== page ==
Ray Bradbury is a speculative writer I have admired for a long while. Dandelion Wine is set in the fictional town of Green Town, Illinois. The protagonist of the novel is a twelve-year-old somewhat based on Bradbury.

Flowers in the Attic
This is the book that started the V.C. Andrews craze in the late 1970s. The book is about a family of children hidden away in their grandmother’s attic.

Rose Connors
Rose Connors writes mysteries that take place in Sandwich on Cape Cod. The setting is well-drawn; it almost becomes a secondary character. Her books in order of publication follow:

Absolute certainty
Temporary sanity
Maximum security
False testimony

Killers of the Flower Moon
David Grann has quickly become one of my favorite nonfiction writers up there with Erik Larson. Killers recounts the origins of the FBI. In the wake of the murders of wealthy Osage people, the newly formed FBI investigates what happened. As with Erik Larson’s books, I found Killers hard to put down.

Rose Madder
As I have read more books by Stephen King, I have come to understand his popularity. If you have domestic violence triggers, here’s your warning. There’s also a Greek mythology trope woven through the book. This is another King book I surprisingly enjoyed.

“Chris Picks” for April: Pseudonyms

[Here are this month’s great recommendations from staff member Christopher Jennings Penders. Click on a title to place a hold. You can find previous Chris Picks through the “What to read” link at the bottom of this page or type “Chris Picks” into the search bar on our homepage.]


Since this is April (which includes April Fool’s Day), this month we highlight pseudonyms.

How many of these pen names do you know without cheating? Who is the real writer hiding behind? I’ve read at least one book from each of them.

Joe Hill
How many people know who Joe Hill is?  Once you see his picture there will be no denying his genes.

Robert Galbraith
Everyone knows Robert Galbraith now. When the author started using the name, they hoped to remain anonymous for a long time. They were discovered because a sharp-eyed bookstore employee found language and sentence structure similar in tone to the writer behind the pseudonym.

Benjamin Black
John Banville is someone I look forward to reading with each book he releases. As with Jonathan Carroll, another of my all-time favorite writers, Banville’s elegant prose makes me slow down and marvel at his art. Benjamin Black is his pen name, and he still has the talent to make you stop in the middle of a sentence and take in the magic of his words.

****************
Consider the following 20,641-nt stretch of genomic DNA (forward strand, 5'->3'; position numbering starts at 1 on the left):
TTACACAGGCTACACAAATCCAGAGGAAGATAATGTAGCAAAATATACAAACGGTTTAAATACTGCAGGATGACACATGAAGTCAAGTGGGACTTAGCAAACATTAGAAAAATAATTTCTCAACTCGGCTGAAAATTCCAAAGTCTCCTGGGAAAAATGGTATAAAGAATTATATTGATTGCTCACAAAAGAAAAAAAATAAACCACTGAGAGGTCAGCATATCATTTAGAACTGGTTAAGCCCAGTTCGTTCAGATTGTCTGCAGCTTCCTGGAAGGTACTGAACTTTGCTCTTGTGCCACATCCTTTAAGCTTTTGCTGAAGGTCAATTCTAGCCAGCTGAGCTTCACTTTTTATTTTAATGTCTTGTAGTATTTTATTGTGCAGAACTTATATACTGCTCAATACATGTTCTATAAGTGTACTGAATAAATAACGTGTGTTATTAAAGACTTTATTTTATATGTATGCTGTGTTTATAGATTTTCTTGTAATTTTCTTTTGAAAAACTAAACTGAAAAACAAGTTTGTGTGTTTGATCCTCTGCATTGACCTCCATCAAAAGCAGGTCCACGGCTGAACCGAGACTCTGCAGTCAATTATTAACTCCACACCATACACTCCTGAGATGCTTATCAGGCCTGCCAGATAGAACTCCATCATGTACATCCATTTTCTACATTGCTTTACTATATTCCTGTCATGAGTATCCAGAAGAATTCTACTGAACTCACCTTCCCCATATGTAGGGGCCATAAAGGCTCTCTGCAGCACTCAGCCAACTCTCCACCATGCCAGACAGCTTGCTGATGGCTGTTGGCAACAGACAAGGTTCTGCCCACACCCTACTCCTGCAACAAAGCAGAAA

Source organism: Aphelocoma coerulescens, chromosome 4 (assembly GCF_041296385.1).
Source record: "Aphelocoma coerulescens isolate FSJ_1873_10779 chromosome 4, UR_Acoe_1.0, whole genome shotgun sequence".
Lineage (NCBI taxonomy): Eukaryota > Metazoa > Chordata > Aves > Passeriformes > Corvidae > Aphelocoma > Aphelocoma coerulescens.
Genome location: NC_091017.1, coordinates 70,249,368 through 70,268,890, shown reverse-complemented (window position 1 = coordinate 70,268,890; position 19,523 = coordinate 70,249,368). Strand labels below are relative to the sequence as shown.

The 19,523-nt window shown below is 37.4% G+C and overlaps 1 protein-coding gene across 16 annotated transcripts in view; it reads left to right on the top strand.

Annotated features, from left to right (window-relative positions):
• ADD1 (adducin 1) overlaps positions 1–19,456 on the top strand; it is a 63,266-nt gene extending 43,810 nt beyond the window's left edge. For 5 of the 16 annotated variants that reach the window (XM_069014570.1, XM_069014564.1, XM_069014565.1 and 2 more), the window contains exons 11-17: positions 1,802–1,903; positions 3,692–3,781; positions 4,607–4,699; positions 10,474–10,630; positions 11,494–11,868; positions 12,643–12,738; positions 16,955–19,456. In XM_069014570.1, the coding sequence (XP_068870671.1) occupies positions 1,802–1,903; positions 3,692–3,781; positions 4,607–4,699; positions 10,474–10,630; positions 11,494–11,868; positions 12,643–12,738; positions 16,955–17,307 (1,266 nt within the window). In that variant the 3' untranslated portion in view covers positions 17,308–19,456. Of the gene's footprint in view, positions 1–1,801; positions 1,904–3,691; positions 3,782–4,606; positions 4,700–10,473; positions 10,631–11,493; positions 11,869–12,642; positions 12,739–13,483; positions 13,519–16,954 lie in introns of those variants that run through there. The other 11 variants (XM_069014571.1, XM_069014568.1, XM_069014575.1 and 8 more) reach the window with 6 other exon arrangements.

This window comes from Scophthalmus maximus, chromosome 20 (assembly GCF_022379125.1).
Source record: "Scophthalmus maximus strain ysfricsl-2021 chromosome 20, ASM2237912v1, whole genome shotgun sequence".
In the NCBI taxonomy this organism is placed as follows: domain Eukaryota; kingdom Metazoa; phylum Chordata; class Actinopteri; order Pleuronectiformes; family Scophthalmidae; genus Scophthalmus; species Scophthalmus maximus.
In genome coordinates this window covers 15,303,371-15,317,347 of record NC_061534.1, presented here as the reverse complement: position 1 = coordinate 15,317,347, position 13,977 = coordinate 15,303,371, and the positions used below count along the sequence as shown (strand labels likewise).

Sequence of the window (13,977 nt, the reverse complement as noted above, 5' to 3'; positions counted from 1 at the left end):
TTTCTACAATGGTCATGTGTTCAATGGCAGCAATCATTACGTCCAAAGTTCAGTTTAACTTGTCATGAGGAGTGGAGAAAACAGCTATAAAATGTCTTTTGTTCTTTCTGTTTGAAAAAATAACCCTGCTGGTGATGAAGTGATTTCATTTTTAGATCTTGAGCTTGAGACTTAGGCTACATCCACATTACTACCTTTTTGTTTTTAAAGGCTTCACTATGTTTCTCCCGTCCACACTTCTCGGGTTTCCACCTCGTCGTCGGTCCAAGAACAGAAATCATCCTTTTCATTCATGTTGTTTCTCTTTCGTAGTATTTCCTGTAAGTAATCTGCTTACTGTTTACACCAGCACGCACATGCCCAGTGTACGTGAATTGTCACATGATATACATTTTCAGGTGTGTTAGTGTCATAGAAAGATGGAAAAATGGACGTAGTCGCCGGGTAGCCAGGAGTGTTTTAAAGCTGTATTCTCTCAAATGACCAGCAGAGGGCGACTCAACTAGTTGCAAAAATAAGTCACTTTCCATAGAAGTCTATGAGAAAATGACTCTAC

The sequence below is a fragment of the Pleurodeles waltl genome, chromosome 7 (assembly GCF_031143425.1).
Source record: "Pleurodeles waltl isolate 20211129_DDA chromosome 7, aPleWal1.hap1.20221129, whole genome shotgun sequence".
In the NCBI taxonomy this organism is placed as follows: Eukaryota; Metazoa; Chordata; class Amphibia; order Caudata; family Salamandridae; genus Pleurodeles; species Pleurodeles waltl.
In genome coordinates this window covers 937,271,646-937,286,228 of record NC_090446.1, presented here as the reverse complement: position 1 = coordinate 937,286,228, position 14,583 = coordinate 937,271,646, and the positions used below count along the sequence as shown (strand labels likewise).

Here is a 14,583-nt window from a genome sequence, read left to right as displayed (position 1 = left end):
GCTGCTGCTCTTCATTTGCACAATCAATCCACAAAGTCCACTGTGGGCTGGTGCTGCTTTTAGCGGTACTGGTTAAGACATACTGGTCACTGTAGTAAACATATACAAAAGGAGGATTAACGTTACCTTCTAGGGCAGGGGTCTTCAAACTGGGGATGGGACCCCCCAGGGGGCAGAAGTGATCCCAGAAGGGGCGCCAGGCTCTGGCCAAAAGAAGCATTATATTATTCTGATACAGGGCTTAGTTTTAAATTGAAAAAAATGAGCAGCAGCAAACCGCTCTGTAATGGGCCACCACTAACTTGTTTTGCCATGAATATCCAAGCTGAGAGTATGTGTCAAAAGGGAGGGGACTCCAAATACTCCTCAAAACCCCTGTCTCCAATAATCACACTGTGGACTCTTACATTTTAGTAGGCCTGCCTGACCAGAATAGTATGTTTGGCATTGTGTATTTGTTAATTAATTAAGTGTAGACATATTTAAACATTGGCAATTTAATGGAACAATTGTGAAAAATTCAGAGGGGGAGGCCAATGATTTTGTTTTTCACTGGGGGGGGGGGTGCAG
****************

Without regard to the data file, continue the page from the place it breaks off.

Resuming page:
Richard Stark
I had no clue that Stark is Donald Westlake’s most successful pseudonym. I’ve read books authored by both Stark and Westlake and thought they were penned by different people. That’s how impressively Westlake hides behind his pseudonym.

John le Carré
I had no clue that le Carre is a pen name. Upon learning the reason he chose to use a pseudonym, I understand why he did so.

“Chris Picks” Books for March: Airplanes

[Here are this month’s great recommendations from staff member Christopher Jennings Penders. Click on a title to place a hold. You can find previous Chris Picks through the “What to read” link at the bottom of this page or type “Chris Picks” into the search bar on our homepage.]


Skyjack: The Hunt for D.B. Cooper
By Geoffrey Gray
I love this story! During Thanksgiving week 1971, a man calling himself Dan Cooper boarded a plane in Portland, Washington bound for Seattle. When in the air, Cooper opened the briefcase he had carried on and showed a flight attendant a bomb he said he had made. He demanded $200,000 in cash and four parachutes. Flight 305 landed in Seattle. Cooper released all the passengers, and the plane took off again. This time it was carrying Cooper, a flight attendant, and three pilots. Cooper demanded to be flown to Mexico. Sometime during the flight, he jumped out of the plane using the plane’s aft stairs. No one ever heard from him again.

Out of Captivity: Surviving 1,967 Days in the Colombian Jungle
By Marc Gonsalves